Fixing My Botched Ankle... As Flames Shoot Out the Side of My Face
For a decade, I have been dealing with an ever-worsening right ankle that keeps curling further and further underneath.
The saga has been going on for years now and it’s finally going to end, one way or the other. Something has to change before I lose the foot entirely and, today, I took the first steps - no pun intended - to making that happen.
Unfortunately, as with everything RA-related, a simple, clear, solution became complicated and muddy within a few short hours.
Seeking a surgeon for ankle replacement
Before we get into the specifics, it’s time for a trip in the way-back machine. Let’s head back to 2010 or so when my right ankle was first replaced.
It was a heady time. We were just coming out of the 2008 sub-prime crash, BP Oil was spilling into the Gulf faster than hippies at a Prius convention, and a very large iPhone that couldn’t make phone calls had just been released by Apple.
There was a prevailing spirit of “can do” and everyone was fairly optimistic that the country was finally, once again, headed in the right direction.
Capitalizing on this spirit of optimism, I petitioned the surgeon who had replaced my hips 15 years earlier to replace my ankle, and he agreed. Everything felt right and I just knew it and the world would be good then and forevermore. Haha hahaha...cry.
Surgery healing and recovery
The surgery took longer than expected but ultimately was deemed successful. And, after a few days in the hospital, the cast was applied and I was sent home to heal for 6 weeks.
Fast forward 2 months and it was time to cast off the cast...off? Whatever, the point is, we were going to see my brand new straightened ankle for the first time and everyone was excited. Well, maybe not excited but, you know... like...content, I guess.
My ankle was still crooked
The doctor took out the special plaster saw and began to slice through the blue and red hardshell on my right leg (I picked festive colors for July 4th). Finally, the last inch was sliced through, and it was time for the reveal!
As the surgeon himself peeled open the cast like a fresh oyster, there was my ankle in all its glory and it was amazing...ly still crooked. The surgeon took one look, smiled, and said, “Looks great!”
My mother and I had lingering doubts
Now, at this point in my illness, I still had a lingering sense of reverence for my doctors and hadn’t totally crossed over into the "the hell you say, doc?" mentality just yet.
So, when the doctor said my ankle looked good and was straight, I thought, "Well I must be looking at it wrong, I’m sure it’s fine," and we left for home.
Needless to say, both my mother and I had the same lingering doubts. But outwardly, each for the other’s sake, said things like, “Looks good!” and “Finally, it’s straight!” Yet, even a blind person in the middle of a blizzard could see the ankle was far from straight. Denial ain’t just a river in Egypt.
My PT said my ankle was not straight
It wasn’t until I visited my physical therapist that I finally admitted things didn’t go as planned.
My PT, bless him (who is also a good friend), isn’t the type of person who - to put it as PG-friendly as I can - likes to voluntarily further the purveyance of horse manure. He took one look and said, “It’s crooked still,” and he was right.
It was less crooked than it used to be, but it was still visibly skewed. Long story short, the surgery was botched, and, to this day, the surgeon still says, “Looks great!”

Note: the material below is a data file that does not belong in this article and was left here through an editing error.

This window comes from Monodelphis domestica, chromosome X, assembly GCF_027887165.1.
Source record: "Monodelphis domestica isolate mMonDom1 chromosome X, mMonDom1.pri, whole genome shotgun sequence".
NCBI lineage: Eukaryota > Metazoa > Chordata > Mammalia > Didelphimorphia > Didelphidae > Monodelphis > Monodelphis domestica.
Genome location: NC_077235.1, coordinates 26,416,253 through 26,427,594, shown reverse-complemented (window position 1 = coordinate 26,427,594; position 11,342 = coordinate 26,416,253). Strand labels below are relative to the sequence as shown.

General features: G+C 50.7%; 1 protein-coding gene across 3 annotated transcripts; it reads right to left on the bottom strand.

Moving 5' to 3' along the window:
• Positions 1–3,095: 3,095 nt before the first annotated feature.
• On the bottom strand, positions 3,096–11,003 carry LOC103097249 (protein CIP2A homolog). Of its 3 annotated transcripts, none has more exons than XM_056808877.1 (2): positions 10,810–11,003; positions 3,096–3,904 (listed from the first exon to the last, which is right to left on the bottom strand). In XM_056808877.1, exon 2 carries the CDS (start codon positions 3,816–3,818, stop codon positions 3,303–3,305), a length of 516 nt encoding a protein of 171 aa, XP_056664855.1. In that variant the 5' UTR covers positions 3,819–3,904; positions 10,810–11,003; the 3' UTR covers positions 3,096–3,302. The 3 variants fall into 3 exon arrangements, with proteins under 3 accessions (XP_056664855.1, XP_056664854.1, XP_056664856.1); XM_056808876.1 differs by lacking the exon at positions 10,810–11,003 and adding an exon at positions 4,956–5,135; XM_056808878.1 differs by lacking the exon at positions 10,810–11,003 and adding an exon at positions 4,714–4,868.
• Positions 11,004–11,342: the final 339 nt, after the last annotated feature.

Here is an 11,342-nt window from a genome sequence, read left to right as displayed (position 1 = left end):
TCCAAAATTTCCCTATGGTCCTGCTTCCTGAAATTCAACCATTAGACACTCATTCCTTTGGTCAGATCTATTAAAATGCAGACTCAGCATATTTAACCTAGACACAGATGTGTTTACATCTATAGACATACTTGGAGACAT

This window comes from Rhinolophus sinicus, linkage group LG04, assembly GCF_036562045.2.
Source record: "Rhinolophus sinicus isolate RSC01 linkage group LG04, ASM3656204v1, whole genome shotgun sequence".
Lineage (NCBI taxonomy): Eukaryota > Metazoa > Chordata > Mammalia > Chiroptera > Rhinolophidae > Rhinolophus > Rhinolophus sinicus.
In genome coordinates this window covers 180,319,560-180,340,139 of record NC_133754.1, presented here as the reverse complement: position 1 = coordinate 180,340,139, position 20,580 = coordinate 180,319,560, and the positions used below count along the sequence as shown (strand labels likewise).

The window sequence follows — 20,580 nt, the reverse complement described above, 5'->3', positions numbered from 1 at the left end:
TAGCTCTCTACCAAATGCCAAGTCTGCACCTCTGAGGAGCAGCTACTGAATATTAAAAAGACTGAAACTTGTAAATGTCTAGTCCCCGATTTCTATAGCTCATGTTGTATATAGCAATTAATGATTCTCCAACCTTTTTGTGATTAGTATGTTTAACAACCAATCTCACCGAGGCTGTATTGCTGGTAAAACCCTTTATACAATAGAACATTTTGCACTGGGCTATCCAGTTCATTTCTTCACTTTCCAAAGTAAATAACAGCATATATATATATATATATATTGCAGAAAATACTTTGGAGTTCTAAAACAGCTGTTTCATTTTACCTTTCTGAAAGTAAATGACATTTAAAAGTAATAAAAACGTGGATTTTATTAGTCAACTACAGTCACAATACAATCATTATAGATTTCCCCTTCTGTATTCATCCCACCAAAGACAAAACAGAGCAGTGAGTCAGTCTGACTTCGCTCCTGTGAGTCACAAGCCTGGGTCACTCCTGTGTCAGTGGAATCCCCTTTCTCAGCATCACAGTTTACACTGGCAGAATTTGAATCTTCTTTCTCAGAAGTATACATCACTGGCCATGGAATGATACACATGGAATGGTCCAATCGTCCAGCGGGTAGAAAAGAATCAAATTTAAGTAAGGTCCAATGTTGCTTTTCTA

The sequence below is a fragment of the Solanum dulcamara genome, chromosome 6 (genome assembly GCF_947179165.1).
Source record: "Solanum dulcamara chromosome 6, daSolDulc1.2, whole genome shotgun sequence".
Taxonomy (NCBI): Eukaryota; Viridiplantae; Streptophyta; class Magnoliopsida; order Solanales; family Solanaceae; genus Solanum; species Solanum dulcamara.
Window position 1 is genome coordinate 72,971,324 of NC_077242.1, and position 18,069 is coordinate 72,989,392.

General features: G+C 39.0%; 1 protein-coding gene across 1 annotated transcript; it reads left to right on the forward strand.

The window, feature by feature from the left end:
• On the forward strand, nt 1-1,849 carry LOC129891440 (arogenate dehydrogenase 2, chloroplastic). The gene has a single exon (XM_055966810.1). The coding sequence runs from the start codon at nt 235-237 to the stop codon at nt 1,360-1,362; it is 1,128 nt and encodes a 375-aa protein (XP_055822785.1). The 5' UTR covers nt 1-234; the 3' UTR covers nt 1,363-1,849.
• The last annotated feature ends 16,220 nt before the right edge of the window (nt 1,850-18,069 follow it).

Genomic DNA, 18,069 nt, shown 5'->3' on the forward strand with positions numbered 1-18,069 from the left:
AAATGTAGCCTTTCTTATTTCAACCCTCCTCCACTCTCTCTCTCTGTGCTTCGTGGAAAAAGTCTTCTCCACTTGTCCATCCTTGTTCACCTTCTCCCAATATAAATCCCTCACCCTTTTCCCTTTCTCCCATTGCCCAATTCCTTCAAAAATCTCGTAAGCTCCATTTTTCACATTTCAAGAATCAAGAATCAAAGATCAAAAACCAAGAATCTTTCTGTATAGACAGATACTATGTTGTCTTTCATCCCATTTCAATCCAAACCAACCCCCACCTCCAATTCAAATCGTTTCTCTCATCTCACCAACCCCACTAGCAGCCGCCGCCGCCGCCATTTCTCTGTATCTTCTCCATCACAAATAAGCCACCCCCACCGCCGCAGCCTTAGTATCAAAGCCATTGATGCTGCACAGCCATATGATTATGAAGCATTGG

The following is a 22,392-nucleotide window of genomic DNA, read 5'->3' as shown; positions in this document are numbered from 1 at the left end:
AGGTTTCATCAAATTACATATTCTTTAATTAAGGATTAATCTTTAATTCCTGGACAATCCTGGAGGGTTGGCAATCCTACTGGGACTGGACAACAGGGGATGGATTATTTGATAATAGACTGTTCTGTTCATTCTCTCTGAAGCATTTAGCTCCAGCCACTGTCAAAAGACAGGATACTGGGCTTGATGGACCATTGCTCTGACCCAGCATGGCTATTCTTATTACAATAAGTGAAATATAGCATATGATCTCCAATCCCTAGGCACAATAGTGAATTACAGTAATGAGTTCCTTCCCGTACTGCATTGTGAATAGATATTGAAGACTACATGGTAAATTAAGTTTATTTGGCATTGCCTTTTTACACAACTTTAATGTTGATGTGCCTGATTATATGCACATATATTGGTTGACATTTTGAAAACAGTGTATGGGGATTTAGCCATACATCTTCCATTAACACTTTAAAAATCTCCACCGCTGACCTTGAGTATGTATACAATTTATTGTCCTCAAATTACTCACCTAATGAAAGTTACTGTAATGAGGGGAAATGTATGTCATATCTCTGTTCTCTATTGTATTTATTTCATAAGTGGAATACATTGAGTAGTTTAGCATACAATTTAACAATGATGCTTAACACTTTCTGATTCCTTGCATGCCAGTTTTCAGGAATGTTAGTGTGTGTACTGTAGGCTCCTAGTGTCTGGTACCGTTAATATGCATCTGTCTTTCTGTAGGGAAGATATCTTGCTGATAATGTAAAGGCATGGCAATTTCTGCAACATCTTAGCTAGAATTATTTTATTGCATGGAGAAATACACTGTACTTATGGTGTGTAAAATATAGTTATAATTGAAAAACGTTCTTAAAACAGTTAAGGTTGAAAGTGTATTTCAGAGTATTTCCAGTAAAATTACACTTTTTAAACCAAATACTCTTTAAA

Correcting another surgeon's mistake
So now, I wear a brace that gives me sores and hurts most of the time I wear it, which is an absolute pleasure cruise I assure you.
Finding a doctor has been tough
But, it also began a six-year mission to find someone to not only fix my ankle but now, also correct another doctor’s mistake.
For those uninitiated among you, finding a doctor to correct another doctor’s work is like trying to find a travel agent in North Korea – even if you do dig one up, it’s even odds if you’re making it out alive.
Every doctor I saw would take a look at the x-rays, admit it was crooked, see who did the original surgery, and then suddenly say “Well, it was a herculean effort,” or, “Well, you are an extremely complicated case,” or even, “Yeah, I’m not touching Dr. CENSORED’s work.”
I ended up having to wait for the statute of limitations on my surgeon’s generation to expire in order to find people who would actually give it a shot, and that brings us current.
Now, like Elrond at Rivendell from The Lord of the Rings, my case is being presented to a council of elder doctors to find out what the best plan of action is.
Personally, I’m fine with throwing it into a volcano. But, whatever they decide, I know it will be a long and complicated surgery and recovery.
Thing is, I have no choice – I can’t hold out much longer without doing permanent damage and possibly losing the foot. So, I wait with bated breath for the answer to a “very complicated deformity” that wasn’t even my fault in the first place.
The complicated deformity needs to be fixed
Anger, frustration, or to borrow a meme: “Flames...flames shooting out...out of the side of my face.” They are all feelings I have towards the entire affair and feelings that I have to stuff down inside like it was 2-for-1 Big Macs at McDonald's.
Why? Because it needs to be fixed and getting a reputation for being a “difficult patient” by talking about the original botched surgery will do nothing but make sure it never gets remedied.
That’s living with RA and chronic illness in a nutshell, and millions of us do it every day with grace and poise. And flames… flames on the side.. on the side of my face… Talk soon.
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